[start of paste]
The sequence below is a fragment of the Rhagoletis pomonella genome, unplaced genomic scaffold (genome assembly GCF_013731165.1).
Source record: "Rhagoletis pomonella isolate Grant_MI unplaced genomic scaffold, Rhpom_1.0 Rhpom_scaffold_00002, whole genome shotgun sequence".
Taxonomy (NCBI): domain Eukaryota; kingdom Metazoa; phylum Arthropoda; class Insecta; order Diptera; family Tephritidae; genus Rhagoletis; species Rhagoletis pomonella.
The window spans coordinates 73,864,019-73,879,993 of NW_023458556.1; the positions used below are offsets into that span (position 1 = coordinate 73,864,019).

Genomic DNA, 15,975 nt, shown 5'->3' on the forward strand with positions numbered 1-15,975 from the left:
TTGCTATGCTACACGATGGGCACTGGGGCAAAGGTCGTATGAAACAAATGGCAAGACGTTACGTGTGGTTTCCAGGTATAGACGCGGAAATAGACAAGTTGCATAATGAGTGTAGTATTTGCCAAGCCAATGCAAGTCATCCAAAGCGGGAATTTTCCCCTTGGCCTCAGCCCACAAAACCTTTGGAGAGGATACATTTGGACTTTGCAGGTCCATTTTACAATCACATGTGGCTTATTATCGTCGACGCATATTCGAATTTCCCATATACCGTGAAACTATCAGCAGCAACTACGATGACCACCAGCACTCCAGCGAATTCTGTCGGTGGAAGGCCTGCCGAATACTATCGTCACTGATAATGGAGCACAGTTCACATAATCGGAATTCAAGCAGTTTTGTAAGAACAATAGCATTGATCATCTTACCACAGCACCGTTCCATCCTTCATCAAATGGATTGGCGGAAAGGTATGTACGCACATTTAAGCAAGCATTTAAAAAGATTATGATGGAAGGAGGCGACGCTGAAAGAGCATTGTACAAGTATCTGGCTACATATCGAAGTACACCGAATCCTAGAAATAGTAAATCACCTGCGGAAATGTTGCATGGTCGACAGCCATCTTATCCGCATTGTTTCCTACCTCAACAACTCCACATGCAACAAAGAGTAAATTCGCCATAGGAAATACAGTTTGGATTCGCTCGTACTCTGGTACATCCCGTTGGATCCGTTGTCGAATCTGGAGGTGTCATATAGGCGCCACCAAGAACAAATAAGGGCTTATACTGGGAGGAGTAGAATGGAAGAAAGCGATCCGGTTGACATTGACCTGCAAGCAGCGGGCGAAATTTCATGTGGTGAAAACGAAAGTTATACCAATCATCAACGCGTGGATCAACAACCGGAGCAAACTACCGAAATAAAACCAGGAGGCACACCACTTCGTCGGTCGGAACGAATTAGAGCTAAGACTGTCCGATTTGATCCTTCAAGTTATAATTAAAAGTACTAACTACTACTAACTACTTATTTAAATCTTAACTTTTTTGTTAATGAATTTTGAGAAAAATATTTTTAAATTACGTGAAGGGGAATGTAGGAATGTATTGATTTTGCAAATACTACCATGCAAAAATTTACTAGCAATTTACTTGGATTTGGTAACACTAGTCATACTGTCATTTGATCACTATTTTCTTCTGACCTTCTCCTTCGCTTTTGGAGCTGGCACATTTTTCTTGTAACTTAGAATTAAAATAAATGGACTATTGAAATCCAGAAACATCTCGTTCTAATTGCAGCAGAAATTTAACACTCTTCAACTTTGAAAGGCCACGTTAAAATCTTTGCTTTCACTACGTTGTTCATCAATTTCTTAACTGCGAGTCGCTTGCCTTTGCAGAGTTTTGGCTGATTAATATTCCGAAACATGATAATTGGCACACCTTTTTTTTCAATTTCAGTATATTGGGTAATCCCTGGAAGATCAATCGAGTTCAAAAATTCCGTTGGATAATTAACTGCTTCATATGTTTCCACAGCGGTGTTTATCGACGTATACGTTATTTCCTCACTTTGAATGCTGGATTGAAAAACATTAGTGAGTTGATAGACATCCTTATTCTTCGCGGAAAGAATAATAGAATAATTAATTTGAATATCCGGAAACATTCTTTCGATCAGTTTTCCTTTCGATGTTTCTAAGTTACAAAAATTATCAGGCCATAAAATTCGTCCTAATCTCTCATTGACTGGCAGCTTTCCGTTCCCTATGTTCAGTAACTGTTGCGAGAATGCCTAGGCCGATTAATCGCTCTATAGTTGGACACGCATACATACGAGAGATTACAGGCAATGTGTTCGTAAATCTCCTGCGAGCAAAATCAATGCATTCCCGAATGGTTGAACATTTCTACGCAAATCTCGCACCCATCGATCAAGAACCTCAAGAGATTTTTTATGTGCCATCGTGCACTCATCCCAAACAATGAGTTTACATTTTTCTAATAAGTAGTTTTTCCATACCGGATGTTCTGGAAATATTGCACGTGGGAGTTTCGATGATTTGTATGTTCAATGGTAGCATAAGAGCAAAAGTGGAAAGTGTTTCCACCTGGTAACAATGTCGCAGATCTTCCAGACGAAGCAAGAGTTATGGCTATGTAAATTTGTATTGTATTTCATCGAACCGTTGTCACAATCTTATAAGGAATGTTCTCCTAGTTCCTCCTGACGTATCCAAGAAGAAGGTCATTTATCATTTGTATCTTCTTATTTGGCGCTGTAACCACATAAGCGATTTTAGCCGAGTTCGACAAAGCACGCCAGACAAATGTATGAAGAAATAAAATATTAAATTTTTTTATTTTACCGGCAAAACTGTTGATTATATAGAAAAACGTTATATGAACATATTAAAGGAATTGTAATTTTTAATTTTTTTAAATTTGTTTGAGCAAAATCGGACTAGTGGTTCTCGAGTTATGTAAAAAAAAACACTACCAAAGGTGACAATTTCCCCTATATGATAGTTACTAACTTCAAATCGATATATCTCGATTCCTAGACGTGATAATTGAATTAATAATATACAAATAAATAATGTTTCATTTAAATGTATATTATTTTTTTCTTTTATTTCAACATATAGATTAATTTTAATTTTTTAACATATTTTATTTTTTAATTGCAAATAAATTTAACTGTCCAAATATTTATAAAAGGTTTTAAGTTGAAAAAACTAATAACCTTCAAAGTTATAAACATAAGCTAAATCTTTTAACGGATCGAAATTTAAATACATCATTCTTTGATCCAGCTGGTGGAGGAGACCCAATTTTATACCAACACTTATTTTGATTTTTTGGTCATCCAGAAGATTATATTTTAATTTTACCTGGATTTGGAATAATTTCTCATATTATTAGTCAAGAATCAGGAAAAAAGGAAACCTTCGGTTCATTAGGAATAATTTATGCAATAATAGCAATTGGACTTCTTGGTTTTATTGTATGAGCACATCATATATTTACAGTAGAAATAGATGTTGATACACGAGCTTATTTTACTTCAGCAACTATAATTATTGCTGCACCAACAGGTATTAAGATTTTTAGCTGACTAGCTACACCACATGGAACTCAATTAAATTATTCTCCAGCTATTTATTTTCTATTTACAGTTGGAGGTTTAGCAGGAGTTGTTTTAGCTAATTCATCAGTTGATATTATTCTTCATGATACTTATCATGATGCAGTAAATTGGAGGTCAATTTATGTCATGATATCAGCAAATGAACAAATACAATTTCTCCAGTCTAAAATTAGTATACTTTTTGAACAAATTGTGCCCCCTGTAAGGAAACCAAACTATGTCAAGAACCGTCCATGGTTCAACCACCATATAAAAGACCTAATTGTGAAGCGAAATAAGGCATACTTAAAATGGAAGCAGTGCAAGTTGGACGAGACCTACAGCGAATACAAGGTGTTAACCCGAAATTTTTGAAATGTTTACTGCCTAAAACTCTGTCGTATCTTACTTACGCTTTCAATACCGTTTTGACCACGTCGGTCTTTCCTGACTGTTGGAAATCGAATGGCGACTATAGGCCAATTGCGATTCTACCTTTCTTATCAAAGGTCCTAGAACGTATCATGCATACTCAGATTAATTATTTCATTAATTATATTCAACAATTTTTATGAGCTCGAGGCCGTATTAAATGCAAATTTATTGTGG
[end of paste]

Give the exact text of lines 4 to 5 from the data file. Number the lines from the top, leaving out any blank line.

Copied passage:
The window spans coordinates 73,864,019-73,879,993 of NW_023458556.1; the positions used below are offsets into that span (position 1 = coordinate 73,864,019).

Genomic DNA, 15,975 nt, shown 5'->3' on the forward strand with positions numbered 1-15,975 from the left: